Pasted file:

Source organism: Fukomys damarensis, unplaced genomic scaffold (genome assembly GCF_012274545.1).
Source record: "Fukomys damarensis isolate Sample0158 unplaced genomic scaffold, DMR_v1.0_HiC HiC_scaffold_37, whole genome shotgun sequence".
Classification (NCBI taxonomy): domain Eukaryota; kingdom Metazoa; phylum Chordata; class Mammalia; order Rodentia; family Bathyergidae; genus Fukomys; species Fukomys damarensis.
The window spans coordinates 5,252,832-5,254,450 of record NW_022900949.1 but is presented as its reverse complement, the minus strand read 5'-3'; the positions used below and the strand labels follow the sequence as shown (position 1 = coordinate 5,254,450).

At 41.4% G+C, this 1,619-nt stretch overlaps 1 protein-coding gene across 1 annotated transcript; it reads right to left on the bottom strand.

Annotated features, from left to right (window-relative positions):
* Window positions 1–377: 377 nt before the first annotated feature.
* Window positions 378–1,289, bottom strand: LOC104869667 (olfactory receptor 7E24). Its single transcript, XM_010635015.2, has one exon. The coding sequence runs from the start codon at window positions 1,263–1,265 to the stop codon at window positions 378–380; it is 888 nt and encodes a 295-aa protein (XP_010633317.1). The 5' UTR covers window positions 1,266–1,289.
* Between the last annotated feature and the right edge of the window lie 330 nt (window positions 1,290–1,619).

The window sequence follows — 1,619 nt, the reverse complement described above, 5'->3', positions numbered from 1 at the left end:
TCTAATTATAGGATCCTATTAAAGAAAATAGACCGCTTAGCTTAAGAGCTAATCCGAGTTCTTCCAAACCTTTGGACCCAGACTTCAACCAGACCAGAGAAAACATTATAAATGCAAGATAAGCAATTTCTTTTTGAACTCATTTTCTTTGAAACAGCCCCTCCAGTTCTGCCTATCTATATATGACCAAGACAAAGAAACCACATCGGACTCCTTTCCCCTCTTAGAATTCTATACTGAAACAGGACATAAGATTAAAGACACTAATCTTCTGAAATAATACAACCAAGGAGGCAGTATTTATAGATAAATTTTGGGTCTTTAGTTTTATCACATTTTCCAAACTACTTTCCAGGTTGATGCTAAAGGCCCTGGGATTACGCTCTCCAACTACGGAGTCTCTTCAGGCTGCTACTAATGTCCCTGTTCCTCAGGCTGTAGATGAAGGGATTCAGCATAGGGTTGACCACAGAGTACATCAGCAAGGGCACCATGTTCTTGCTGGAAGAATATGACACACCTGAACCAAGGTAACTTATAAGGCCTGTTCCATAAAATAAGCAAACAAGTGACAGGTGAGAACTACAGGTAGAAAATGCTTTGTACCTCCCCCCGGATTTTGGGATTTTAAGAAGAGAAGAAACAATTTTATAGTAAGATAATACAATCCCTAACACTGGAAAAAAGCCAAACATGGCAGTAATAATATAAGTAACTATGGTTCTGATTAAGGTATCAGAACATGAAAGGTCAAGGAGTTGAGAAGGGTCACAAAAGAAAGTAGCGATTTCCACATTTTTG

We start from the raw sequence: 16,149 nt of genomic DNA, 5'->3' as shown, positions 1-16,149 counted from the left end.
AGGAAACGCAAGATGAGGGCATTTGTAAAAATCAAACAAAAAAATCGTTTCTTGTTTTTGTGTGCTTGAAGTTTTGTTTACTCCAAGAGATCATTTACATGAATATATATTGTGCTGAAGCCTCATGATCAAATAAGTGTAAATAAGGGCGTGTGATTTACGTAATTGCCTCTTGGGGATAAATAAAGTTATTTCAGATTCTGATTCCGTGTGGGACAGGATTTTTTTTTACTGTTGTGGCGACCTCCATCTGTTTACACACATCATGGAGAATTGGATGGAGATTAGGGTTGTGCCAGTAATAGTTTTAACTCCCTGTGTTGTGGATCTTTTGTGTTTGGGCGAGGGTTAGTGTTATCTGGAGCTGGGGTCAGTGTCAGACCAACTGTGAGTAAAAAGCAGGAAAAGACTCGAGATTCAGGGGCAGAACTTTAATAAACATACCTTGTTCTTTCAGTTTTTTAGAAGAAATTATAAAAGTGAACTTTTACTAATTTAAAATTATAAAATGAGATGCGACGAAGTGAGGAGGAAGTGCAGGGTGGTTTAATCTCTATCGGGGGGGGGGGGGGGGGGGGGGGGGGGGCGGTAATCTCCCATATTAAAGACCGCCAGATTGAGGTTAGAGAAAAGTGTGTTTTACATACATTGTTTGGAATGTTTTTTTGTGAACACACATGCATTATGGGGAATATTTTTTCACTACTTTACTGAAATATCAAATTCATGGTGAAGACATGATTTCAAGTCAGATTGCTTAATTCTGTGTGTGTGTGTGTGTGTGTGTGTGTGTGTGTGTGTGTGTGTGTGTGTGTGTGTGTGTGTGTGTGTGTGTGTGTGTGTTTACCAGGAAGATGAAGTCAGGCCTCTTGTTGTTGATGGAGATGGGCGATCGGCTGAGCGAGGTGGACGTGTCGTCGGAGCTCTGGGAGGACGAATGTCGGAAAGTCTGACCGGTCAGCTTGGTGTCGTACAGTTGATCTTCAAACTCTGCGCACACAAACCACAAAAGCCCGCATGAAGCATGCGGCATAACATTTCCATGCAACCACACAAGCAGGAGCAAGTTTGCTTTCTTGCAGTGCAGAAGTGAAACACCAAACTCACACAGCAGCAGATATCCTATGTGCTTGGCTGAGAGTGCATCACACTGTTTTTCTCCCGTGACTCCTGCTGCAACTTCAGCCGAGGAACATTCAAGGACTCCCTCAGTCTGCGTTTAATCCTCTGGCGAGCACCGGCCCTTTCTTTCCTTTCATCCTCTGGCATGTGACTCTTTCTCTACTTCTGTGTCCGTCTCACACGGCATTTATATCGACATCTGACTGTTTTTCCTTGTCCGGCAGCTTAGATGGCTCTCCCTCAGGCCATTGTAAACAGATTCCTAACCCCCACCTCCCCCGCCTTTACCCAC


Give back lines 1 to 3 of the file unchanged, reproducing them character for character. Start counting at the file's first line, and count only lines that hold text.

Source organism: Fukomys damarensis, unplaced genomic scaffold (genome assembly GCF_012274545.1).
Source record: "Fukomys damarensis isolate Sample0158 unplaced genomic scaffold, DMR_v1.0_HiC HiC_scaffold_37, whole genome shotgun sequence".
Classification (NCBI taxonomy): domain Eukaryota; kingdom Metazoa; phylum Chordata; class Mammalia; order Rodentia; family Bathyergidae; genus Fukomys; species Fukomys damarensis.